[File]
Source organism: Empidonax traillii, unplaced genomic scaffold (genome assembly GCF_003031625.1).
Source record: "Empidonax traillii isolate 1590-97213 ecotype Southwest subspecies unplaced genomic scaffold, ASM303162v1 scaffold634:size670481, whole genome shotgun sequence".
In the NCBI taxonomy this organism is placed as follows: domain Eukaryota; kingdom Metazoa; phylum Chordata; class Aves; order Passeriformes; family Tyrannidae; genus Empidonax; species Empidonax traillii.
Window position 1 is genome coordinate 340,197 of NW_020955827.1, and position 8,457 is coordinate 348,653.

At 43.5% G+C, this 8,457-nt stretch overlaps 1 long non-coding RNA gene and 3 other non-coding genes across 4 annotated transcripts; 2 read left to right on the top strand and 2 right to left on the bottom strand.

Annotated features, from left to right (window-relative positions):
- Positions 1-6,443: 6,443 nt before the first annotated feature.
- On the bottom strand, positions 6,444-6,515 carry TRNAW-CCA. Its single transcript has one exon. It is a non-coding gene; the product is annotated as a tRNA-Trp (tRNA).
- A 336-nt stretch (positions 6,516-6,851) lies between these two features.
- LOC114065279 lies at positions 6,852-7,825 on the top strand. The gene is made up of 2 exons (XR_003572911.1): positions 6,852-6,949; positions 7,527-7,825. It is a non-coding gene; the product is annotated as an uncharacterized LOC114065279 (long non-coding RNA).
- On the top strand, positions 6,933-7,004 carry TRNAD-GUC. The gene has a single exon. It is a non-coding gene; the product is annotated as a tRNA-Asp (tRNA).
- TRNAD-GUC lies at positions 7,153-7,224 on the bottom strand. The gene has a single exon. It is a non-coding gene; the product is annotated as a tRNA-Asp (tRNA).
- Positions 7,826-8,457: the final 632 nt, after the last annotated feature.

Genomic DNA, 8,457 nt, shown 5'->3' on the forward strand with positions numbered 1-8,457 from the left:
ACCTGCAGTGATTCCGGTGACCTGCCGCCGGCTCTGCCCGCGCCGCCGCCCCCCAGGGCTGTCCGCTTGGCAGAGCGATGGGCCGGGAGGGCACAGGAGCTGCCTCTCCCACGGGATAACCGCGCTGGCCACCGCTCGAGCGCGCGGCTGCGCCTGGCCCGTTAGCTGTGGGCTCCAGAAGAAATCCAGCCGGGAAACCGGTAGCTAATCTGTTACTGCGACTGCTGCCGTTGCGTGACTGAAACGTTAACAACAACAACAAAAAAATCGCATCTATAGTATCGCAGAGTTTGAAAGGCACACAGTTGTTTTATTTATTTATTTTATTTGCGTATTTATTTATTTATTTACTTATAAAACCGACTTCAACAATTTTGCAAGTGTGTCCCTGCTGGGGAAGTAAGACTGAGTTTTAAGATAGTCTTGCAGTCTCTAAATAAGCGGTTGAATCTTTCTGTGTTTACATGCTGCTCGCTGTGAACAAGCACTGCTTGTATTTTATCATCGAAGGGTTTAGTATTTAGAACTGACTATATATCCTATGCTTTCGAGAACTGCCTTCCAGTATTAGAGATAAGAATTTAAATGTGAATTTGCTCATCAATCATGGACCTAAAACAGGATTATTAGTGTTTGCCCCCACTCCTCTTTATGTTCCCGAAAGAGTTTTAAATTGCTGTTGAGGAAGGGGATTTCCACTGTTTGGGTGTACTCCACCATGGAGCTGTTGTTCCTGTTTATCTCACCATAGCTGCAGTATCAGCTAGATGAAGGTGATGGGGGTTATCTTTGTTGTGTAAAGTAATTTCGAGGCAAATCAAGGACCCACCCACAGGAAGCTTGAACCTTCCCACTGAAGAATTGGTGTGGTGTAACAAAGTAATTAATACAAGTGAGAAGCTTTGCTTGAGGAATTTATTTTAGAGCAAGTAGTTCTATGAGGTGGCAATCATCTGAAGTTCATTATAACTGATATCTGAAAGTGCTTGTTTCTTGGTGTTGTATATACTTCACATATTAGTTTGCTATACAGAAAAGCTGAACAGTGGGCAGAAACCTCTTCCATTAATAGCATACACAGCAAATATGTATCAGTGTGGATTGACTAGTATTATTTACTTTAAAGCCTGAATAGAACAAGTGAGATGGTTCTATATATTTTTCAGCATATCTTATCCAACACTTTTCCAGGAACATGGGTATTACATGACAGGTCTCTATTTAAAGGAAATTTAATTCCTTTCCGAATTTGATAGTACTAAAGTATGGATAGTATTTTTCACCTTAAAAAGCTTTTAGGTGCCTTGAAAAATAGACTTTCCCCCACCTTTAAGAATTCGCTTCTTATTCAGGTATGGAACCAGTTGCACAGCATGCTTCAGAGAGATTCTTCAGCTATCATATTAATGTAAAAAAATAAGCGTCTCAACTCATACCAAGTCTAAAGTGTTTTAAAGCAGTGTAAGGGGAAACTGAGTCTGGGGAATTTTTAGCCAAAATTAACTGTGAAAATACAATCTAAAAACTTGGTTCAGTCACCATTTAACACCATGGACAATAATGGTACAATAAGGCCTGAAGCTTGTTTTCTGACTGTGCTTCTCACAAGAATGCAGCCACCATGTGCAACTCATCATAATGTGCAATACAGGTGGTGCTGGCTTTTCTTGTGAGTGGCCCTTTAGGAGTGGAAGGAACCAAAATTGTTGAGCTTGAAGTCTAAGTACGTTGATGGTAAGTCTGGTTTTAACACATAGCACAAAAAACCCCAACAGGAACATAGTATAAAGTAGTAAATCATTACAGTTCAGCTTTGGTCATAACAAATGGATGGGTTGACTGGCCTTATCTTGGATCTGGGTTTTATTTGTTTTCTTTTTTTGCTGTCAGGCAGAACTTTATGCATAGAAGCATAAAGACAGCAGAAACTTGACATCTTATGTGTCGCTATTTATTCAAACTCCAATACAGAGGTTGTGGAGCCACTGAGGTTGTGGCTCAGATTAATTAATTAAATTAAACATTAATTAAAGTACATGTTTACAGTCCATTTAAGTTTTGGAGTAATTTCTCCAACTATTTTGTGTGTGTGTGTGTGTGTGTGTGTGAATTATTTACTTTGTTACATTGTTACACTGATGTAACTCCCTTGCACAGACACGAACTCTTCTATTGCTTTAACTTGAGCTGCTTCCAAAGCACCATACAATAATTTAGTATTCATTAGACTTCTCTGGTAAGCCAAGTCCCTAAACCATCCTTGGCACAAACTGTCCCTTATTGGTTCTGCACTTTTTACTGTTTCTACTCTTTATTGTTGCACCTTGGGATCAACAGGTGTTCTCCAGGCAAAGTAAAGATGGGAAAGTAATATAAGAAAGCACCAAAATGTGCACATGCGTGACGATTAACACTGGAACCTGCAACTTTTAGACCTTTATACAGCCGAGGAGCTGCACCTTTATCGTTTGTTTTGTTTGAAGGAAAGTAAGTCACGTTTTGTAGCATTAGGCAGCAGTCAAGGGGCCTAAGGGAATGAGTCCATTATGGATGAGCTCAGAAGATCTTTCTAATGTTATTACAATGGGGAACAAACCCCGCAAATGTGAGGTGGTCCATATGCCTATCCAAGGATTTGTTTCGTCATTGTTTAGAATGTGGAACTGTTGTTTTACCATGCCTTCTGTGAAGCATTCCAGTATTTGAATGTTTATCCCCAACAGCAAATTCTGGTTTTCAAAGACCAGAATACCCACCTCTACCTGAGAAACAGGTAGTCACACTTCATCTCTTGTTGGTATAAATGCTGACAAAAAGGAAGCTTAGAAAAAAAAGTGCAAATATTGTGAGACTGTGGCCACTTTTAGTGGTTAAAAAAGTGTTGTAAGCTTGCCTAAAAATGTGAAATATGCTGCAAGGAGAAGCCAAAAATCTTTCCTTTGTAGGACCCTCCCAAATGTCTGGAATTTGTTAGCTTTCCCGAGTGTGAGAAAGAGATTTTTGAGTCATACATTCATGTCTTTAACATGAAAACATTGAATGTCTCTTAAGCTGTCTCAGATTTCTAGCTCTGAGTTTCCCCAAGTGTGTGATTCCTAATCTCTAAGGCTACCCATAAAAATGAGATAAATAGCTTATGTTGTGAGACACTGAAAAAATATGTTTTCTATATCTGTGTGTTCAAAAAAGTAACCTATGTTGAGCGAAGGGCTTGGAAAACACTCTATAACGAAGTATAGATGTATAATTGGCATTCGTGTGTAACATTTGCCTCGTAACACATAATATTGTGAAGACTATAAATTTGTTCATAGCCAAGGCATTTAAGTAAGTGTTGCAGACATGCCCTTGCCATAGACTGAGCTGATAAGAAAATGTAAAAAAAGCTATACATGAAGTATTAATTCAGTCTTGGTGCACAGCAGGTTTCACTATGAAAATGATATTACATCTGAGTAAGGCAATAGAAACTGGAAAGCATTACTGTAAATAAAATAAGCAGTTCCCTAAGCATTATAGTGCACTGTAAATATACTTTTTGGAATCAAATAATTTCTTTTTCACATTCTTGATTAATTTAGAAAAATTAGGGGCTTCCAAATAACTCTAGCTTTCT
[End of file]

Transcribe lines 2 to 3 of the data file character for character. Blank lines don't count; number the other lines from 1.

Source record: "Empidonax traillii isolate 1590-97213 ecotype Southwest subspecies unplaced genomic scaffold, ASM303162v1 scaffold634:size670481, whole genome shotgun sequence".
In the NCBI taxonomy this organism is placed as follows: domain Eukaryota; kingdom Metazoa; phylum Chordata; class Aves; order Passeriformes; family Tyrannidae; genus Empidonax; species Empidonax traillii.